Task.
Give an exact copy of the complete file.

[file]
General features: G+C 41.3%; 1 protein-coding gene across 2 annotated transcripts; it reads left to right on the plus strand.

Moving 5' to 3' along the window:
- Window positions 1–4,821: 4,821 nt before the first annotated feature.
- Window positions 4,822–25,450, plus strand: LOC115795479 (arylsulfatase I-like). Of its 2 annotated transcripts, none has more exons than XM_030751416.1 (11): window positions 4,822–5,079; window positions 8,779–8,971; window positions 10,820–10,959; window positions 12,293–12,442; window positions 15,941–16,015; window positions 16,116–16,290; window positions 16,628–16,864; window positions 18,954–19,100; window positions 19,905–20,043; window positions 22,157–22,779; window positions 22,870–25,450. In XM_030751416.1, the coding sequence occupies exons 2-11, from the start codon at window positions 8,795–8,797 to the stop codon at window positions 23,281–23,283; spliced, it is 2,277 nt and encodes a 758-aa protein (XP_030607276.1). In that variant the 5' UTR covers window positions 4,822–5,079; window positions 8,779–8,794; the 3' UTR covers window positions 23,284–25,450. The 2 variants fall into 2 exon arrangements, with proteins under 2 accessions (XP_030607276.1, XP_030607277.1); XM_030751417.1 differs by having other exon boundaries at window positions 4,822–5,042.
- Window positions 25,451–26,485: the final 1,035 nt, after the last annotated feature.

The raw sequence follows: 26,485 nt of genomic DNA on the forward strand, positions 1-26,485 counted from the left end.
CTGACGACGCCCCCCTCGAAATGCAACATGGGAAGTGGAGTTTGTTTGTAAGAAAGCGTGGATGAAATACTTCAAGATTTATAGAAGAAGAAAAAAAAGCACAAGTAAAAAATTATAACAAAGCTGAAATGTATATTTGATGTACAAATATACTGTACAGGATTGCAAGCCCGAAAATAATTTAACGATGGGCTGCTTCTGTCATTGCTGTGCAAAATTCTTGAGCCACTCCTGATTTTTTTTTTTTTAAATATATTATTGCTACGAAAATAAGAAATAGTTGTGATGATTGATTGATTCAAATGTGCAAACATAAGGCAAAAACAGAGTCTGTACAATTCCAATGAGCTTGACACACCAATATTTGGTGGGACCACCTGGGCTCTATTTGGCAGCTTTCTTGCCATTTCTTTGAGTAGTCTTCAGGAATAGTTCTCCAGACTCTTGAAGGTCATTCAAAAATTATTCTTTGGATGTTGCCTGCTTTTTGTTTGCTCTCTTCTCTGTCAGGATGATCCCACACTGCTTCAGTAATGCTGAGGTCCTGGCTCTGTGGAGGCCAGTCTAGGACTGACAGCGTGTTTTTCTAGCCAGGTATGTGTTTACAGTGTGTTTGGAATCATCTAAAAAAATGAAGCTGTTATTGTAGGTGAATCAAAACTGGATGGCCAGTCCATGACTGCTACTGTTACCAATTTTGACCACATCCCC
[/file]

General features: G+C 41.3%; 1 protein-coding gene across 2 annotated transcripts; it reads left to right on the plus strand.

Moving 5' to 3' along the window:
- Window positions 1–4,821: 4,821 nt before the first annotated feature.
- Window positions 4,822–25,450, plus strand: LOC115795479 (arylsulfatase I-like). Of its 2 annotated transcripts, none has more exons than XM_030751416.1 (11): window positions 4,822–5,079; window positions 8,779–8,971; window positions 10,820–10,959; window positions 12,293–12,442; window positions 15,941–16,015; window positions 16,116–16,290; window positions 16,628–16,864; window positions 18,954–19,100; window positions 19,905–20,043; window positions 22,157–22,779; window positions 22,870–25,450. In XM_030751416.1, the coding sequence occupies exons 2-11, from the start codon at window positions 8,795–8,797 to the stop codon at window positions 23,281–23,283; spliced, it is 2,277 nt and encodes a 758-aa protein (XP_030607276.1). In that variant the 5' UTR covers window positions 4,822–5,079; window positions 8,779–8,794; the 3' UTR covers window positions 23,284–25,450. The 2 variants fall into 2 exon arrangements, with proteins under 2 accessions (XP_030607276.1, XP_030607277.1); XM_030751417.1 differs by having other exon boundaries at window positions 4,822–5,042.
- Window positions 25,451–26,485: the final 1,035 nt, after the last annotated feature.

The raw sequence follows: 26,485 nt of genomic DNA on the forward strand, positions 1-26,485 counted from the left end.
CTGACGACGCCCCCCTCGAAATGCAACATGGGAAGTGGAGTTTGTTTGTAAGAAAGCGTGGATGAAATACTTCAAGATTTATAGAAGAAGAAAAAAAAGCACAAGTAAAAAATTATAACAAAGCTGAAATGTATATTTGATGTACAAATATACTGTACAGGATTGCAAGCCCGAAAATAATTTAACGATGGGCTGCTTCTGTCATTGCTGTGCAAAATTCTTGAGCCACTCCTGATTTTTTTTTTTTTAAATATATTATTGCTACGAAAATAAGAAATAGTTGTGATGATTGATTGATTCAAATGTGCAAACATAAGGCAAAAACAGAGTCTGTACAATTCCAATGAGCTTGACACACCAATATTTGGTGGGACCACCTGGGCTCTATTTGGCAGCTTTCTTGCCATTTCTTTGAGTAGTCTTCAGGAATAGTTCTCCAGACTCTTGAAGGTCATTCAAAAATTATTCTTTGGATGTTGCCTGCTTTTTGTTTGCTCTCTTCTCTGTCAGGATGATCCCACACTGCTTCAGTAATGCTGAGGTCCTGGCTCTGTGGAGGCCAGTCTAGGACTGACAGCGTGTTTTTCTAGCCAGGTATGTGTTTACAGTGTGTTTGGAATCATCTAAAAAAATGAAGCTGTTATTGTAGGTGAATCAAAACTGGATGGCCAGTCCATGACTGCTACTGTTACCAATTTTGACCACATCCCC